already there in the image, and it’s a nice acceptable opposite to what I
am interested in.
Q: In an interview earlier this year amongst the people you admire you
mentioned Sylvia Plath and Frida Kahlo. Do you believe that poetry can be
translated in painting? And do you think it is vital for the creating
process to be what we could call "personal" in your choice of subject
matters, themes, imagery?
SV: Although I like Sylvia’s poetry a lot, it’s the whole package with her
and Ted (the famous poet and Plath’s husband) that I love. Sometimes I
don’t do obviously personal. For example I painted Saddam Hussein’s
kitchen, from an image in the papers, of the place where he was found. I
wanted to paint it really pretty, like something cosy, and happy, and
loving, which was in the image I think anyway. Sometimes I think my
paintings get a bit conceptual... when there’s much more going on than
just the personal or the expressive... but I can’t really explain it. I
think the ‘Diana’ painting is conceptual. It ‘s working on some deep
levels that I find hard to explain, it’s not just a painting about what I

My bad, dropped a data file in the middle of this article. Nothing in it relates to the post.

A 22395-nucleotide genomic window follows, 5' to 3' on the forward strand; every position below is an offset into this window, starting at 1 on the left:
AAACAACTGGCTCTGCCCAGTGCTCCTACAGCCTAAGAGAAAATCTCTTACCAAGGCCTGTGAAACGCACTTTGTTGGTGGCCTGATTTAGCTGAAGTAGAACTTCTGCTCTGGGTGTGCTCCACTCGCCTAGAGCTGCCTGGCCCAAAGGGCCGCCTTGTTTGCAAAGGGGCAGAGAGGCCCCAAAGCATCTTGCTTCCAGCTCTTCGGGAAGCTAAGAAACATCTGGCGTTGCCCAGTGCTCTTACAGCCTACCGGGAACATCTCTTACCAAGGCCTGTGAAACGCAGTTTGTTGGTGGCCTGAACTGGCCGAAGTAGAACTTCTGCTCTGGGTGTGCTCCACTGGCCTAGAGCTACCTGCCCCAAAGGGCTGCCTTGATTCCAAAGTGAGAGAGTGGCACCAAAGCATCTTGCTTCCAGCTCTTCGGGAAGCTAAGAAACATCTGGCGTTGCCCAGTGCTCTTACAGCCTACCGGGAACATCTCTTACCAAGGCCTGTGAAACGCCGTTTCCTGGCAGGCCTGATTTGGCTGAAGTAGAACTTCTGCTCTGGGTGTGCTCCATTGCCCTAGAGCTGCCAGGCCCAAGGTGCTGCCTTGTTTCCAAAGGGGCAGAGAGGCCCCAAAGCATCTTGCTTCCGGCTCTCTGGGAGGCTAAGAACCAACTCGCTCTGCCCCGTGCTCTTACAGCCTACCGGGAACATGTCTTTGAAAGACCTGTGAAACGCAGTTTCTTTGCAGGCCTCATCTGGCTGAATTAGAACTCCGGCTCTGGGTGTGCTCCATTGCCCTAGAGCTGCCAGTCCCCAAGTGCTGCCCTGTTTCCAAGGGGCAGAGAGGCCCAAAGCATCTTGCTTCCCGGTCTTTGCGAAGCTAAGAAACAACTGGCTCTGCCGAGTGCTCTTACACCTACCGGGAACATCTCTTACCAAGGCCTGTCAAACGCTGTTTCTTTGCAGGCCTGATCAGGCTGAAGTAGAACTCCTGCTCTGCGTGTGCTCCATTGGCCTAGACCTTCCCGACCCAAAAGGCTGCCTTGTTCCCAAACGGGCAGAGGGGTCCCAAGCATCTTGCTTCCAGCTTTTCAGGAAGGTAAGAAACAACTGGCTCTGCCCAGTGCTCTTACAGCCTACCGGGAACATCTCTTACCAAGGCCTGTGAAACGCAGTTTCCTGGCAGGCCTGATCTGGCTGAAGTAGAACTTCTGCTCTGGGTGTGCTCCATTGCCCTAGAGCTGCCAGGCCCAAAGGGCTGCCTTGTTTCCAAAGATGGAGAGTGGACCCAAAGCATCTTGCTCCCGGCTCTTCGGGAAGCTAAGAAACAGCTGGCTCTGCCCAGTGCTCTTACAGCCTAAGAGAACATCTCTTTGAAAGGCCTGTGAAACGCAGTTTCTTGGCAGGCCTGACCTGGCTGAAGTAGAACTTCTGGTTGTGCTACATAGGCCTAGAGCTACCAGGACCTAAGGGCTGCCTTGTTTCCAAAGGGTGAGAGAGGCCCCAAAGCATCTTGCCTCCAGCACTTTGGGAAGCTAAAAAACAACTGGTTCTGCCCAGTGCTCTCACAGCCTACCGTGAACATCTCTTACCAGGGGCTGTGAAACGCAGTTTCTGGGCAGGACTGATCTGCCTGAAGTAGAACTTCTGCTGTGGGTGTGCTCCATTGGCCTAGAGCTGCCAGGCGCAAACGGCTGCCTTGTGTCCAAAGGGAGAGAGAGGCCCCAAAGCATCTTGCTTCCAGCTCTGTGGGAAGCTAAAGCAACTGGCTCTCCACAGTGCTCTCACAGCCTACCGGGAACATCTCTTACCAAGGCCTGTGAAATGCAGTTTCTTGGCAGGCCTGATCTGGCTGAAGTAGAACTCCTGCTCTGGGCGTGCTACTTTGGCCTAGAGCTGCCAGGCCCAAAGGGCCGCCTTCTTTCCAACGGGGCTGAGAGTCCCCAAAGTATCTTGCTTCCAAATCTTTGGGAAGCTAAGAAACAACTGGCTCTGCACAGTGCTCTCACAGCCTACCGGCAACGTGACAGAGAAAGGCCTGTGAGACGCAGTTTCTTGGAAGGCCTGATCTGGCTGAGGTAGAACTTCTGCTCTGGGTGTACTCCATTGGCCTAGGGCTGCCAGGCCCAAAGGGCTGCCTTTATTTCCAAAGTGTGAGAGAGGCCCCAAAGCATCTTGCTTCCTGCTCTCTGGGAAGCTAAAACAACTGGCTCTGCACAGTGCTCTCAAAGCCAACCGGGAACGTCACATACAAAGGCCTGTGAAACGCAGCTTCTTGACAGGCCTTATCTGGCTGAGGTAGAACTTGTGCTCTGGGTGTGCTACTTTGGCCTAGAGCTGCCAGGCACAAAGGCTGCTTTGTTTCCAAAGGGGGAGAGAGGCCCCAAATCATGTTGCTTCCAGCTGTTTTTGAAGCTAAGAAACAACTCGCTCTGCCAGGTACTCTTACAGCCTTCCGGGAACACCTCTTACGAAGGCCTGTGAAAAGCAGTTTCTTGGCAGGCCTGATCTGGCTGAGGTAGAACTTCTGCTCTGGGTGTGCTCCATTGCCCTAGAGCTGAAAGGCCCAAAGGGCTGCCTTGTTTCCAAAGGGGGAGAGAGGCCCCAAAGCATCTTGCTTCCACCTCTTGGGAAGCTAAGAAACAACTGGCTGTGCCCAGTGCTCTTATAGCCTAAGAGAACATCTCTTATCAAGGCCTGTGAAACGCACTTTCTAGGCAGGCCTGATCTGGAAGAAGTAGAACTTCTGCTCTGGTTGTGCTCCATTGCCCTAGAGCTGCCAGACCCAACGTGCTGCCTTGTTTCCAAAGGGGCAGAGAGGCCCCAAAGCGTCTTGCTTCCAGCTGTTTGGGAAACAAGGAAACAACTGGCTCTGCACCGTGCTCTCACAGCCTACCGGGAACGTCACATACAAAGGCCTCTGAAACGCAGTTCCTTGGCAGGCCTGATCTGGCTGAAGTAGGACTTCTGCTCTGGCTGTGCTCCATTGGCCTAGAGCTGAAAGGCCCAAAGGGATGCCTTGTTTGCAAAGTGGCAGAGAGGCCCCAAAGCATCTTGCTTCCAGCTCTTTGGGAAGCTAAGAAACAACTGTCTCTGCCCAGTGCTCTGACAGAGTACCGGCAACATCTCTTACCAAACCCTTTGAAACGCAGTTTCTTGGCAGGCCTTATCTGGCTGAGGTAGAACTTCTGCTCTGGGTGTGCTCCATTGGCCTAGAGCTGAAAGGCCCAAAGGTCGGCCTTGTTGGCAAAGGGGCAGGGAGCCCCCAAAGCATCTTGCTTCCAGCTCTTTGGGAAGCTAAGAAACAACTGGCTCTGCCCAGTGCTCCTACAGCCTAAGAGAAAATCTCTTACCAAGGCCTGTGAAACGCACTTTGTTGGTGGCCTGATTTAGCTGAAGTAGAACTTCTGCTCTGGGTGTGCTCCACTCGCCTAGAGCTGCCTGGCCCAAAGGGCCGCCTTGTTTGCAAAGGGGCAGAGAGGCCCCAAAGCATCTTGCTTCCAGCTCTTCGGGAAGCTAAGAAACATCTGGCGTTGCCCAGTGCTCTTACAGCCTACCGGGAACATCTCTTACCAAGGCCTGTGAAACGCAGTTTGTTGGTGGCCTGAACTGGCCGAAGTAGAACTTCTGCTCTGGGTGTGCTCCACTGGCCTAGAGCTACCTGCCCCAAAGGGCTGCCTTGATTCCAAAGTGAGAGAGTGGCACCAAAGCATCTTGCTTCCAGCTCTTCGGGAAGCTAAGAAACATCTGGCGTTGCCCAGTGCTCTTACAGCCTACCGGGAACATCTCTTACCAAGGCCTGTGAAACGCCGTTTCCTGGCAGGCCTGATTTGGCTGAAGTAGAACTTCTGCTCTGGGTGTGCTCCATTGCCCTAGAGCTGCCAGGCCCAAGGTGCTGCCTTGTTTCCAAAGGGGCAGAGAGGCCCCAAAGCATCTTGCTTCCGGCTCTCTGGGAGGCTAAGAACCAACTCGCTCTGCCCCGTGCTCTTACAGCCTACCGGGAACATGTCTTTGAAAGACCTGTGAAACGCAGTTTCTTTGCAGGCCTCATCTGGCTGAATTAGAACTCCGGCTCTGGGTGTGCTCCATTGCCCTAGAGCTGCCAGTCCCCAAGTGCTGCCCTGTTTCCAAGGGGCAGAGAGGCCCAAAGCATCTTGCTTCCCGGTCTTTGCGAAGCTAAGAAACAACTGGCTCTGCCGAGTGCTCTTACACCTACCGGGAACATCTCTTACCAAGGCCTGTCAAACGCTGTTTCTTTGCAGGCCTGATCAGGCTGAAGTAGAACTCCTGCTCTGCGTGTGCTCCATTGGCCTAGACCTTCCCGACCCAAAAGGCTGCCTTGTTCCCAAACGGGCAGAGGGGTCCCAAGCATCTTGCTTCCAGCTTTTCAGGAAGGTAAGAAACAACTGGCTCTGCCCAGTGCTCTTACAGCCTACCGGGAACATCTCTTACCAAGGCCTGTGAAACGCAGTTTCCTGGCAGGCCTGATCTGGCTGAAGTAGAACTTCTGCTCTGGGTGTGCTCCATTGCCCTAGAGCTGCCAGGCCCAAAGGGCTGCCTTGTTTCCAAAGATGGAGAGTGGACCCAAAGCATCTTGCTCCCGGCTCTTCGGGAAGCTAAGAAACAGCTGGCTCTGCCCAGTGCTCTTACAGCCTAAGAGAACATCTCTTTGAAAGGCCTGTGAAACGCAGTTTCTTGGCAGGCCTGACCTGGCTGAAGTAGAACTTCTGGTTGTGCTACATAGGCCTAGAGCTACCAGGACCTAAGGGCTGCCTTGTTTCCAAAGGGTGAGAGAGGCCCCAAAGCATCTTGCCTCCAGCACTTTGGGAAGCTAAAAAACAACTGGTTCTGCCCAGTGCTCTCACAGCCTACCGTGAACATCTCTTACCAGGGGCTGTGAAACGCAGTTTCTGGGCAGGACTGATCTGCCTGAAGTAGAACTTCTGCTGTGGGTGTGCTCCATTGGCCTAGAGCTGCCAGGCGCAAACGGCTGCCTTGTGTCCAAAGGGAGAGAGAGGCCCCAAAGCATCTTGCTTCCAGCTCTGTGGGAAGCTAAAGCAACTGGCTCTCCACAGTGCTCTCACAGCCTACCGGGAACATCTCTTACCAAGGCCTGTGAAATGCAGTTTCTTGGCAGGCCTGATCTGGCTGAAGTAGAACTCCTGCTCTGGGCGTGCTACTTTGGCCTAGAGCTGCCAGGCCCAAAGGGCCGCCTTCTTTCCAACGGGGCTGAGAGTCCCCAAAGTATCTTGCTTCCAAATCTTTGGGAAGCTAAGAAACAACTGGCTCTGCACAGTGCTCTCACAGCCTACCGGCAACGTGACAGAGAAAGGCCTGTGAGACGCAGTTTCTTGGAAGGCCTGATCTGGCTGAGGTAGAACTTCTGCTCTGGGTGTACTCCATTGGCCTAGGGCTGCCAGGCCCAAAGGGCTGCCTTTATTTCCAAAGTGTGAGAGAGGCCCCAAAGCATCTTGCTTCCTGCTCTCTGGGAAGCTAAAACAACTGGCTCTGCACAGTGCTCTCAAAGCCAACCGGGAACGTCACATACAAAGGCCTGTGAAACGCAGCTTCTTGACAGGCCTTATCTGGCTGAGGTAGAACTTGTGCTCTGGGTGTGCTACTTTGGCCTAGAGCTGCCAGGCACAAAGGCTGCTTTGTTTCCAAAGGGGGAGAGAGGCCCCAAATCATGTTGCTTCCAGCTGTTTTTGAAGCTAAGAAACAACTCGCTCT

think about Diana. I probably could give you some arty theory, but I can’t
really be assed, I am not as stupid as I make out…though! I just think
that what I am doing now is no different from anything I’ve done since as
far back as I can remember, and I think that one day, when it’s all put
together, it will make sense, and it will be deep. I found a little
painting of Romeo and Juliet the other day I did as a child, I was so
surprised, it really is no different, full of wishing, and darkness, and
then another of a copy of a pre-Raphaelite painting, of two little girls
huddled together, and I remembered what was going on in my head when I
painted it. I was about ten, I think. I wanted to go and live on my own in
the hills, like Heidi, but without the grandfather.